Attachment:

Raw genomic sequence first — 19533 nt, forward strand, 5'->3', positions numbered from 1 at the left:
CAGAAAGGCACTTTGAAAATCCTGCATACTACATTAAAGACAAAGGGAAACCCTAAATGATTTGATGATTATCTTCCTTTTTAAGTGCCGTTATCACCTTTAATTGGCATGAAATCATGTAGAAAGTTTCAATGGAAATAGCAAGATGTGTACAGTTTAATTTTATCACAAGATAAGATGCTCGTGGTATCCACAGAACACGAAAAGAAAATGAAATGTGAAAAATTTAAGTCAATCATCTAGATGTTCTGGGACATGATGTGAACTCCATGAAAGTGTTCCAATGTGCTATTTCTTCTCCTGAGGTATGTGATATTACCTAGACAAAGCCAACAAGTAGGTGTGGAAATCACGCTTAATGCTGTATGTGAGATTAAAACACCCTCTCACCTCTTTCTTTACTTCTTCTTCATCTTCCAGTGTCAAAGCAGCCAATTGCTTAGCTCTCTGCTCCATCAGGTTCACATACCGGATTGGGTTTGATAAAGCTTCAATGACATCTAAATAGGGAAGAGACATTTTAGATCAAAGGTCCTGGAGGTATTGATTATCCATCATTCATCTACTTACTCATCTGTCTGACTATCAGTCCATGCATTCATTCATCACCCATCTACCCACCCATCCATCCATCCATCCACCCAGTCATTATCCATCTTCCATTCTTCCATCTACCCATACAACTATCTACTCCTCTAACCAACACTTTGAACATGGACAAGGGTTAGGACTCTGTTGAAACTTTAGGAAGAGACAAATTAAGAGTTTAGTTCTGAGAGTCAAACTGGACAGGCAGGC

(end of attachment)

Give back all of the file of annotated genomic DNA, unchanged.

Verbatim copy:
Raw genomic sequence first — 19533 nt, forward strand, 5'->3', positions numbered from 1 at the left:
CAGAAAGGCACTTTGAAAATCCTGCATACTACATTAAAGACAAAGGGAAACCCTAAATGATTTGATGATTATCTTCCTTTTTAAGTGCCGTTATCACCTTTAATTGGCATGAAATCATGTAGAAAGTTTCAATGGAAATAGCAAGATGTGTACAGTTTAATTTTATCACAAGATAAGATGCTCGTGGTATCCACAGAACACGAAAAGAAAATGAAATGTGAAAAATTTAAGTCAATCATCTAGATGTTCTGGGACATGATGTGAACTCCATGAAAGTGTTCCAATGTGCTATTTCTTCTCCTGAGGTATGTGATATTACCTAGACAAAGCCAACAAGTAGGTGTGGAAATCACGCTTAATGCTGTATGTGAGATTAAAACACCCTCTCACCTCTTTCTTTACTTCTTCTTCATCTTCCAGTGTCAAAGCAGCCAATTGCTTAGCTCTCTGCTCCATCAGGTTCACATACCGGATTGGGTTTGATAAAGCTTCAATGACATCTAAATAGGGAAGAGACATTTTAGATCAAAGGTCCTGGAGGTATTGATTATCCATCATTCATCTACTTACTCATCTGTCTGACTATCAGTCCATGCATTCATTCATCACCCATCTACCCACCCATCCATCCATCCATCCACCCAGTCATTATCCATCTTCCATTCTTCCATCTACCCATACAACTATCTACTCCTCTAACCAACACTTTGAACATGGACAAGGGTTAGGACTCTGTTGAAACTTTAGGAAGAGACAAATTAAGAGTTTAGTTCTGAGAGTCAAACTGGACAGGCAGGC